In business, a letter’s format and appearance are important since an odd format or poor appearance can distract readers from the content. Moreover, a messy letter conveys an implied message: The writer doesn’t care about the reader. To avoid such problems, Washington D.C. Translation services follow standard conventions (heading, inside address, etc.), use an accepted format (e.g., block, modified, AMS), and be sure the letter’s appearance doesn’t call attention to itself. Lastly, never sign a letter until you’re sure it’s perfect. Remember: Regardless of who processes the letter, if you sign it, you are responsible for its appearance and content.
A letter creates a relationship between you and your reader. Therefore, Houston Translation workers suggest that effective letters always have a you perspective; that is, the letter’s tone should show respect and concern for the reader’s feelings and attitudes. If you bury readers in clichés, letterese, and pompous, inflated prose, they are bound to conclude that you care little about your relationship to them. Thus, consider your readers; use plain English and a pleasant tone.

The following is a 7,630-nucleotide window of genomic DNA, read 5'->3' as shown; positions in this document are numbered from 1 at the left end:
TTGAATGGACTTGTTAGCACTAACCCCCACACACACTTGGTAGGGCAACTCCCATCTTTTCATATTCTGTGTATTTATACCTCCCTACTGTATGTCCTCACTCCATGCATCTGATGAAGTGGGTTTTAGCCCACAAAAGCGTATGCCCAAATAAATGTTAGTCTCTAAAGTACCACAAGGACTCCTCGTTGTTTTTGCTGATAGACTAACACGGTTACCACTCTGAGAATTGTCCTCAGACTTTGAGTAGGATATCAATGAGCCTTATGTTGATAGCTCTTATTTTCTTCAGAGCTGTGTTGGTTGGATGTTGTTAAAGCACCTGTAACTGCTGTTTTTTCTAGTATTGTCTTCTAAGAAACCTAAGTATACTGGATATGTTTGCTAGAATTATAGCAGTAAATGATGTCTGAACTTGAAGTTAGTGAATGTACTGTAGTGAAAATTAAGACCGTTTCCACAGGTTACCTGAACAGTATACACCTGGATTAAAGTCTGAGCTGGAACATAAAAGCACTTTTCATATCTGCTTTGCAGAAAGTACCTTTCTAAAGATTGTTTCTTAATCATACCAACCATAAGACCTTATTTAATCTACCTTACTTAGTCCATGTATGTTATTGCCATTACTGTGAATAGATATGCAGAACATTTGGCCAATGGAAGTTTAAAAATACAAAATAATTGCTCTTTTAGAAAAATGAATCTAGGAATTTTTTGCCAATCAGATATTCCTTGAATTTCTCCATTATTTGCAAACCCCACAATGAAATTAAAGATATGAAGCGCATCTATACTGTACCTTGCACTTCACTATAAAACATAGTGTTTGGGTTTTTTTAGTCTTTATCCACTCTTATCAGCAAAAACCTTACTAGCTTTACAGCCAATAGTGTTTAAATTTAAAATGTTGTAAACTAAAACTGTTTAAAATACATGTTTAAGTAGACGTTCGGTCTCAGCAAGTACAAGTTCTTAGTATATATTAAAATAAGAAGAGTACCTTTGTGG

Because your reader will react favorably, good-news letters such as favorable replies to requests and claims should begin directly, that is, the major point or idea should be stated first. Once you’ve given readers the information they want, follow up with supporting details.
Bad-news messages, on the other hand, should begin indirectly, since readers are more likely to accept your refusal once you’ve given an explanation.